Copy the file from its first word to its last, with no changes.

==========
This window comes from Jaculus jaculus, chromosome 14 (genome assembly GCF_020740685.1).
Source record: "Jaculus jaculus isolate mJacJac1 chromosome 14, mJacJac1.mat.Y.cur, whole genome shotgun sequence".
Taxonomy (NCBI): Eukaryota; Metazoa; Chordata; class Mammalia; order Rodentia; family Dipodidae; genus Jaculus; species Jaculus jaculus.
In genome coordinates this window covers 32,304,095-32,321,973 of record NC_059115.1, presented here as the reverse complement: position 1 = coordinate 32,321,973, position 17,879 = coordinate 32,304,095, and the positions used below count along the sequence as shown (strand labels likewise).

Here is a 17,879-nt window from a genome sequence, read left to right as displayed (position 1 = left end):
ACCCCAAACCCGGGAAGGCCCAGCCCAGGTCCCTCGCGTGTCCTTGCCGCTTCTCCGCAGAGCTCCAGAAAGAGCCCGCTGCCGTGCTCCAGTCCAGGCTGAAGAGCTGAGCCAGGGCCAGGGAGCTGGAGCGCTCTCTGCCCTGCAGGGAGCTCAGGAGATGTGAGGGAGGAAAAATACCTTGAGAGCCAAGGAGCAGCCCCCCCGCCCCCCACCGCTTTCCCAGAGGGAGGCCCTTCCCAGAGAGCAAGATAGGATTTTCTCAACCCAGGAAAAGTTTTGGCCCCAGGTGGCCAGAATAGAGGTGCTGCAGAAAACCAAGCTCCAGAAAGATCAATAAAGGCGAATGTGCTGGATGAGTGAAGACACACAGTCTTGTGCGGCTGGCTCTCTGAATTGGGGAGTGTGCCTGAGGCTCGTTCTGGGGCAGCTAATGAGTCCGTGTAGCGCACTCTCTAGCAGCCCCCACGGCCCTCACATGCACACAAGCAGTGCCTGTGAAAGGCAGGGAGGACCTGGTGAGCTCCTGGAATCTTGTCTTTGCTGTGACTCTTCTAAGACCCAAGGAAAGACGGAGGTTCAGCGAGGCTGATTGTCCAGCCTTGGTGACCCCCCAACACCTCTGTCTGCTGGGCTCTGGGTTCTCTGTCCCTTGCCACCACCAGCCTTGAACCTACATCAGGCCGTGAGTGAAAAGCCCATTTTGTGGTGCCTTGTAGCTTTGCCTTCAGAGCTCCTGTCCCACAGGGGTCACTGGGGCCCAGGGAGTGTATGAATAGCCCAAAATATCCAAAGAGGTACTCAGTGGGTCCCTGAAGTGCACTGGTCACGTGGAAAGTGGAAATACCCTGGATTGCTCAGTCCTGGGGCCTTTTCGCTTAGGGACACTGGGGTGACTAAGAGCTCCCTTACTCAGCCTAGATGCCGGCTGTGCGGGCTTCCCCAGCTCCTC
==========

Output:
This window comes from Jaculus jaculus, chromosome 14 (genome assembly GCF_020740685.1).
Source record: "Jaculus jaculus isolate mJacJac1 chromosome 14, mJacJac1.mat.Y.cur, whole genome shotgun sequence".
Taxonomy (NCBI): Eukaryota; Metazoa; Chordata; class Mammalia; order Rodentia; family Dipodidae; genus Jaculus; species Jaculus jaculus.
In genome coordinates this window covers 32,304,095-32,321,973 of record NC_059115.1, presented here as the reverse complement: position 1 = coordinate 32,321,973, position 17,879 = coordinate 32,304,095, and the positions used below count along the sequence as shown (strand labels likewise).

Here is a 17,879-nt window from a genome sequence, read left to right as displayed (position 1 = left end):
ACCCCAAACCCGGGAAGGCCCAGCCCAGGTCCCTCGCGTGTCCTTGCCGCTTCTCCGCAGAGCTCCAGAAAGAGCCCGCTGCCGTGCTCCAGTCCAGGCTGAAGAGCTGAGCCAGGGCCAGGGAGCTGGAGCGCTCTCTGCCCTGCAGGGAGCTCAGGAGATGTGAGGGAGGAAAAATACCTTGAGAGCCAAGGAGCAGCCCCCCCGCCCCCCACCGCTTTCCCAGAGGGAGGCCCTTCCCAGAGAGCAAGATAGGATTTTCTCAACCCAGGAAAAGTTTTGGCCCCAGGTGGCCAGAATAGAGGTGCTGCAGAAAACCAAGCTCCAGAAAGATCAATAAAGGCGAATGTGCTGGATGAGTGAAGACACACAGTCTTGTGCGGCTGGCTCTCTGAATTGGGGAGTGTGCCTGAGGCTCGTTCTGGGGCAGCTAATGAGTCCGTGTAGCGCACTCTCTAGCAGCCCCCACGGCCCTCACATGCACACAAGCAGTGCCTGTGAAAGGCAGGGAGGACCTGGTGAGCTCCTGGAATCTTGTCTTTGCTGTGACTCTTCTAAGACCCAAGGAAAGACGGAGGTTCAGCGAGGCTGATTGTCCAGCCTTGGTGACCCCCCAACACCTCTGTCTGCTGGGCTCTGGGTTCTCTGTCCCTTGCCACCACCAGCCTTGAACCTACATCAGGCCGTGAGTGAAAAGCCCATTTTGTGGTGCCTTGTAGCTTTGCCTTCAGAGCTCCTGTCCCACAGGGGTCACTGGGGCCCAGGGAGTGTATGAATAGCCCAAAATATCCAAAGAGGTACTCAGTGGGTCCCTGAAGTGCACTGGTCACGTGGAAAGTGGAAATACCCTGGATTGCTCAGTCCTGGGGCCTTTTCGCTTAGGGACACTGGGGTGACTAAGAGCTCCCTTACTCAGCCTAGATGCCGGCTGTGCGGGCTTCCCCAGCTCCTC